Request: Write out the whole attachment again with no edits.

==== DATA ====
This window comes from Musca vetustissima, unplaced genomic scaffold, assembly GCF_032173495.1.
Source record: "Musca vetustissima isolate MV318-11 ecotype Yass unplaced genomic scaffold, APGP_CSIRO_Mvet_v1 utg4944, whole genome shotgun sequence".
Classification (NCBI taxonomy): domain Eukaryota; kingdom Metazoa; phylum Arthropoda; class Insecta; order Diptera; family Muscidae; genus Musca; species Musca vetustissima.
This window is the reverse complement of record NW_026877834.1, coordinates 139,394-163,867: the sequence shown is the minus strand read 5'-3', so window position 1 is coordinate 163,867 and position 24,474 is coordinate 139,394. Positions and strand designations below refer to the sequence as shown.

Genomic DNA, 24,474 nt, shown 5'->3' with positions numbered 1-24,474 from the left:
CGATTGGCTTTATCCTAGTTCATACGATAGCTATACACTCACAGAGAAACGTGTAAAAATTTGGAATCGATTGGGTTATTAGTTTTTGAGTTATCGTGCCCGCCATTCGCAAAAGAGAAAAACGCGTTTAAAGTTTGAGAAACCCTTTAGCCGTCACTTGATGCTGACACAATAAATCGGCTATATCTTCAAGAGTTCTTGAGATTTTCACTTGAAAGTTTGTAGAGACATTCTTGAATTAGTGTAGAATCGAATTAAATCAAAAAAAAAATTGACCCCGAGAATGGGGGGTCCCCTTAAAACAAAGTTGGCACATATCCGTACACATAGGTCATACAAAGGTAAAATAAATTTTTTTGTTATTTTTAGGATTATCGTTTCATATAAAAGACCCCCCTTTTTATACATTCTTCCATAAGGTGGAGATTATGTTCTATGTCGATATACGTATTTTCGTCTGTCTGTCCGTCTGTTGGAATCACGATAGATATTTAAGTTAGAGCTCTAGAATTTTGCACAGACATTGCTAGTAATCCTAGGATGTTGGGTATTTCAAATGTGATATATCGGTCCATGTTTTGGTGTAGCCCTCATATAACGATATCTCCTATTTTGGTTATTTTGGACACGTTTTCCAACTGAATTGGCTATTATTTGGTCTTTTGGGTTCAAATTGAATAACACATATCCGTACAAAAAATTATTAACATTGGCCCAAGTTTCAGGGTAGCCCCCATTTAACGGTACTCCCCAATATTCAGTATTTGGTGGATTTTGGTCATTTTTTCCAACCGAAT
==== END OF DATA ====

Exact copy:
This window comes from Musca vetustissima, unplaced genomic scaffold, assembly GCF_032173495.1.
Source record: "Musca vetustissima isolate MV318-11 ecotype Yass unplaced genomic scaffold, APGP_CSIRO_Mvet_v1 utg4944, whole genome shotgun sequence".
Classification (NCBI taxonomy): domain Eukaryota; kingdom Metazoa; phylum Arthropoda; class Insecta; order Diptera; family Muscidae; genus Musca; species Musca vetustissima.
This window is the reverse complement of record NW_026877834.1, coordinates 139,394-163,867: the sequence shown is the minus strand read 5'-3', so window position 1 is coordinate 163,867 and position 24,474 is coordinate 139,394. Positions and strand designations below refer to the sequence as shown.

Genomic DNA, 24,474 nt, shown 5'->3' with positions numbered 1-24,474 from the left:
CGATTGGCTTTATCCTAGTTCATACGATAGCTATACACTCACAGAGAAACGTGTAAAAATTTGGAATCGATTGGGTTATTAGTTTTTGAGTTATCGTGCCCGCCATTCGCAAAAGAGAAAAACGCGTTTAAAGTTTGAGAAACCCTTTAGCCGTCACTTGATGCTGACACAATAAATCGGCTATATCTTCAAGAGTTCTTGAGATTTTCACTTGAAAGTTTGTAGAGACATTCTTGAATTAGTGTAGAATCGAATTAAATCAAAAAAAAAATTGACCCCGAGAATGGGGGGTCCCCTTAAAACAAAGTTGGCACATATCCGTACACATAGGTCATACAAAGGTAAAATAAATTTTTTTGTTATTTTTAGGATTATCGTTTCATATAAAAGACCCCCCTTTTTATACATTCTTCCATAAGGTGGAGATTATGTTCTATGTCGATATACGTATTTTCGTCTGTCTGTCCGTCTGTTGGAATCACGATAGATATTTAAGTTAGAGCTCTAGAATTTTGCACAGACATTGCTAGTAATCCTAGGATGTTGGGTATTTCAAATGTGATATATCGGTCCATGTTTTGGTGTAGCCCTCATATAACGATATCTCCTATTTTGGTTATTTTGGACACGTTTTCCAACTGAATTGGCTATTATTTGGTCTTTTGGGTTCAAATTGAATAACACATATCCGTACAAAAAATTATTAACATTGGCCCAAGTTTCAGGGTAGCCCCCATTTAACGGTACTCCCCAATATTCAGTATTTGGTGGATTTTGGTCATTTTTTCCAACCGAAT